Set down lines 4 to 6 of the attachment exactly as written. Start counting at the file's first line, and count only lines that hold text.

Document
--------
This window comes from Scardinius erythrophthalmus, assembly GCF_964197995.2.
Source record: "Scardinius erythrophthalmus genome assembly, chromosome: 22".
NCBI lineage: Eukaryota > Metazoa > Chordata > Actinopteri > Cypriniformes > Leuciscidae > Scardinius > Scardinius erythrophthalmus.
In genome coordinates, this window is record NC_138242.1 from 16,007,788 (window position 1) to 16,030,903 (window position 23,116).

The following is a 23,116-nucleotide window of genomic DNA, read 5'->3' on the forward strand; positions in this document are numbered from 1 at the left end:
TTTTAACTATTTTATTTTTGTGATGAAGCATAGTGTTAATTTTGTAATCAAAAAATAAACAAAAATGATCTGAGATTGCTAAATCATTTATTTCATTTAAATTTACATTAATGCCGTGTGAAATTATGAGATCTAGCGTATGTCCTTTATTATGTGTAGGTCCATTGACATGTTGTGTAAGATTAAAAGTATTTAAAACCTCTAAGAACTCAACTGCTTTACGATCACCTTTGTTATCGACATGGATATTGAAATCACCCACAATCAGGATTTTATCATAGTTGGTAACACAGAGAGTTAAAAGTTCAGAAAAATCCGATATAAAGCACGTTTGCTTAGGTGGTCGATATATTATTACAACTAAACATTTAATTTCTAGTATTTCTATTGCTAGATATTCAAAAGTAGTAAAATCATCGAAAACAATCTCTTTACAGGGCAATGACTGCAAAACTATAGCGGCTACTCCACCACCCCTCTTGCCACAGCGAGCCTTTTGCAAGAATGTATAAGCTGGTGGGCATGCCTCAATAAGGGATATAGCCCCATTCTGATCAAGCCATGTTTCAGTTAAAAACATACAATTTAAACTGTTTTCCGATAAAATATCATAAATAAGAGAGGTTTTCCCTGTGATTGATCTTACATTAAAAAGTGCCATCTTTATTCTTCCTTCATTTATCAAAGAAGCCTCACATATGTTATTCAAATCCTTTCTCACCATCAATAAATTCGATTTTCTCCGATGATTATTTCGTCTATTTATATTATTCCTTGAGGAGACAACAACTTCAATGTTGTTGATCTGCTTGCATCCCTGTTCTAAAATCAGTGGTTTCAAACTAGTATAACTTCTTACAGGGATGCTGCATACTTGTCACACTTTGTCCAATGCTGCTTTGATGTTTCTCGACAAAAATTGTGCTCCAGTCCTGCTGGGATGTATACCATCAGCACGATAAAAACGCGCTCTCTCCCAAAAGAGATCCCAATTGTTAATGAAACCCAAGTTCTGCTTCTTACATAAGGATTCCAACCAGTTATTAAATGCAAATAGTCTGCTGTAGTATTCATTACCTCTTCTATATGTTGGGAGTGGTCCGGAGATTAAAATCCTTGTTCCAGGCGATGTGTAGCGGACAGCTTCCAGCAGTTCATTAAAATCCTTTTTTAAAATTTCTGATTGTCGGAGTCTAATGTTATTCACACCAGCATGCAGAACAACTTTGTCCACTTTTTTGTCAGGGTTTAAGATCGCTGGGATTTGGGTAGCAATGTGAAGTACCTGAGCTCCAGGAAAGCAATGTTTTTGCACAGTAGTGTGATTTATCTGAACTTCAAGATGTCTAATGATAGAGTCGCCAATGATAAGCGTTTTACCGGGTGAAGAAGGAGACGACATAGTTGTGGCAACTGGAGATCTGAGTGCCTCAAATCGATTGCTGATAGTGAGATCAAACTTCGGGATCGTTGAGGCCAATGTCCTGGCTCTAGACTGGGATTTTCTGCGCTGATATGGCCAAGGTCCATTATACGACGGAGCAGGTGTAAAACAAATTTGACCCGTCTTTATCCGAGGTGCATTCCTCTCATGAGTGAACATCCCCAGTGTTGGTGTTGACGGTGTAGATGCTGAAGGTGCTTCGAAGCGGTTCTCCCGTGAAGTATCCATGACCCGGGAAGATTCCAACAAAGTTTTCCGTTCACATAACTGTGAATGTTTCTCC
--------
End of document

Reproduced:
In genome coordinates, this window is record NC_138242.1 from 16,007,788 (window position 1) to 16,030,903 (window position 23,116).

The following is a 23,116-nucleotide window of genomic DNA, read 5'->3' on the forward strand; positions in this document are numbered from 1 at the left end:
TTTTAACTATTTTATTTTTGTGATGAAGCATAGTGTTAATTTTGTAATCAAAAAATAAACAAAAATGATCTGAGATTGCTAAATCATTTATTTCATTTAAATTTACATTAATGCCGTGTGAAATTATGAGATCTAGCGTATGTCCTTTATTATGTGTAGGTCCATTGACATGTTGTGTAAGATTAAAAGTATTTAAAACCTCTAAGAACTCAACTGCTTTACGATCACCTTTGTTATCGACATGGATATTGAAATCACCCACAATCAGGATTTTATCATAGTTGGTAACACAGAGAGTTAAAAGTTCAGAAAAATCCGATATAAAGCACGTTTGCTTAGGTGGTCGATATATTATTACAACTAAACATTTAATTTCTAGTATTTCTATTGCTAGATATTCAAAAGTAGTAAAATCATCGAAAACAATCTCTTTACAGGGCAATGACTGCAAAACTATAGCGGCTACTCCACCACCCCTCTTGCCACAGCGAGCCTTTTGCAAGAATGTATAAGCTGGTGGGCATGCCTCAATAAGGGATATAGCCCCATTCTGATCAAGCCATGTTTCAGTTAAAAACATACAATTTAAACTGTTTTCCGATAAAATATCATAAATAAGAGAGGTTTTCCCTGTGATTGATCTTACATTAAAAAGTGCCATCTTTATTCTTCCTTCATTTATCAAAGAAGCCTCACATATGTTATTCAAATCCTTTCTCACCATCAATAAATTCGATTTTCTCCGATGATTATTTCGTCTATTTATATTATTCCTTGAGGAGACAACAACTTCAATGTTGTTGATCTGCTTGCATCCCTGTTCTAAAATCAGTGGTTTCAAACTAGTATAACTTCTTACAGGGATGCTGCATACTTGTCACACTTTGTCCAATGCTGCTTTGATGTTTCTCGACAAAAATTGTGCTCCAGTCCTGCTGGGATGTATACCATCAGCACGATAAAAACGCGCTCTCTCCCAAAAGAGATCCCAATTGTTAATGAAACCCAAGTTCTGCTTCTTACATAAGGATTCCAACCAGTTATTAAATGCAAATAGTCTGCTGTAGTATTCATTACCTCTTCTATATGTTGGGAGTGGTCCGGAGATTAAAATCCTTGTTCCAGGCGATGTGTAGCGGACAGCTTCCAGCAGTTCATTAAAATCCTTTTTTAAAATTTCTGATTGTCGGAGTCTAATGTTATTCACACCAGCATGCAGAACAACTTTGTCCACTTTTTTGTCAGGGTTTAAGATCGCTGGGATTTGGGTAGCAATGTGAAGTACCTGAGCTCCAGGAAAGCAATGTTTTTGCACAGTAGTGTGATTTATCTGAACTTCAAGATGTCTAATGATAGAGTCGCCAATGATAAGCGTTTTACCGGGTGAAGAAGGAGACGACATAGTTGTGGCAACTGGAGATCTGAGTGCCTCAAATCGATTGCTGATAGTGAGATCAAACTTCGGGATCGTTGAGGCCAATGTCCTGGCTCTAGACTGGGATTTTCTGCGCTGATATGGCCAAGGTCCATTATACGACGGAGCAGGTGTAAAACAAATTTGACCCGTCTTTATCCGAGGTGCATTCCTCTCATGAGTGAACATCCCCAGTGTTGGTGTTGACGGTGTAGATGCTGAAGGTGCTTCGAAGCGGTTCTCCCGTGAAGTATCCATGACCCGGGAAGATTCCAACAAAGTTTTCCGTTCACATAACTGTGAATGTTTCTCC